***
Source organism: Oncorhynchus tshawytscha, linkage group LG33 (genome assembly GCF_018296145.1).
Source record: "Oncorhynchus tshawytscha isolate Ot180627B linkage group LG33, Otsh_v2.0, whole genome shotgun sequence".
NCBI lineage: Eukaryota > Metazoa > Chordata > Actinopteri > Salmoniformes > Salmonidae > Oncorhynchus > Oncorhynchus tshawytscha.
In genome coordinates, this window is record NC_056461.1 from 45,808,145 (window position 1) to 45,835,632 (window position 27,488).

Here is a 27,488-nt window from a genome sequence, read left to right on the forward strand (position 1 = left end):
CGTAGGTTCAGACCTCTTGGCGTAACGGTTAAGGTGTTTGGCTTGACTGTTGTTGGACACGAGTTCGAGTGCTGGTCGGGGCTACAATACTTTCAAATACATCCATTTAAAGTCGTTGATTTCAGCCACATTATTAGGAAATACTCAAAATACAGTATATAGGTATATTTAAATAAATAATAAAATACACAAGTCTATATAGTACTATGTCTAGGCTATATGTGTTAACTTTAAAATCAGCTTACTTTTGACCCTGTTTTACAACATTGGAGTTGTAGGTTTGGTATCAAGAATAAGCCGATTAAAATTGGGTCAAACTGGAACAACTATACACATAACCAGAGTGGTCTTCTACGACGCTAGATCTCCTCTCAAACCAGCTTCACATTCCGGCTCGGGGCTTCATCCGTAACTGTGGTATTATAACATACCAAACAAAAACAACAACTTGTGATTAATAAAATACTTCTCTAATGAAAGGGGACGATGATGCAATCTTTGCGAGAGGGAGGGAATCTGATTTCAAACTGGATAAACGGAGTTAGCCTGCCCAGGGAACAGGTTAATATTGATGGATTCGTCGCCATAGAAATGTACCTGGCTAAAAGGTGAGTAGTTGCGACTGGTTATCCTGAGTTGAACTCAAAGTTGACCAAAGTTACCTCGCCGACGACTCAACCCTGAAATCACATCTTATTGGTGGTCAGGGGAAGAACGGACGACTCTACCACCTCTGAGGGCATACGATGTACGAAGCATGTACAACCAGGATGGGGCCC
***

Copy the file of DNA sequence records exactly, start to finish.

Source organism: Oncorhynchus tshawytscha, linkage group LG33 (genome assembly GCF_018296145.1).
Source record: "Oncorhynchus tshawytscha isolate Ot180627B linkage group LG33, Otsh_v2.0, whole genome shotgun sequence".
NCBI lineage: Eukaryota > Metazoa > Chordata > Actinopteri > Salmoniformes > Salmonidae > Oncorhynchus > Oncorhynchus tshawytscha.
In genome coordinates, this window is record NC_056461.1 from 45,808,145 (window position 1) to 45,835,632 (window position 27,488).

Here is a 27,488-nt window from a genome sequence, read left to right on the forward strand (position 1 = left end):
CGTAGGTTCAGACCTCTTGGCGTAACGGTTAAGGTGTTTGGCTTGACTGTTGTTGGACACGAGTTCGAGTGCTGGTCGGGGCTACAATACTTTCAAATACATCCATTTAAAGTCGTTGATTTCAGCCACATTATTAGGAAATACTCAAAATACAGTATATAGGTATATTTAAATAAATAATAAAATACACAAGTCTATATAGTACTATGTCTAGGCTATATGTGTTAACTTTAAAATCAGCTTACTTTTGACCCTGTTTTACAACATTGGAGTTGTAGGTTTGGTATCAAGAATAAGCCGATTAAAATTGGGTCAAACTGGAACAACTATACACATAACCAGAGTGGTCTTCTACGACGCTAGATCTCCTCTCAAACCAGCTTCACATTCCGGCTCGGGGCTTCATCCGTAACTGTGGTATTATAACATACCAAACAAAAACAACAACTTGTGATTAATAAAATACTTCTCTAATGAAAGGGGACGATGATGCAATCTTTGCGAGAGGGAGGGAATCTGATTTCAAACTGGATAAACGGAGTTAGCCTGCCCAGGGAACAGGTTAATATTGATGGATTCGTCGCCATAGAAATGTACCTGGCTAAAAGGTGAGTAGTTGCGACTGGTTATCCTGAGTTGAACTCAAAGTTGACCAAAGTTACCTCGCCGACGACTCAACCCTGAAATCACATCTTATTGGTGGTCAGGGGAAGAACGGACGACTCTACCACCTCTGAGGGCATACGATGTACGAAGCATGTACAACCAGGATGGGGCCC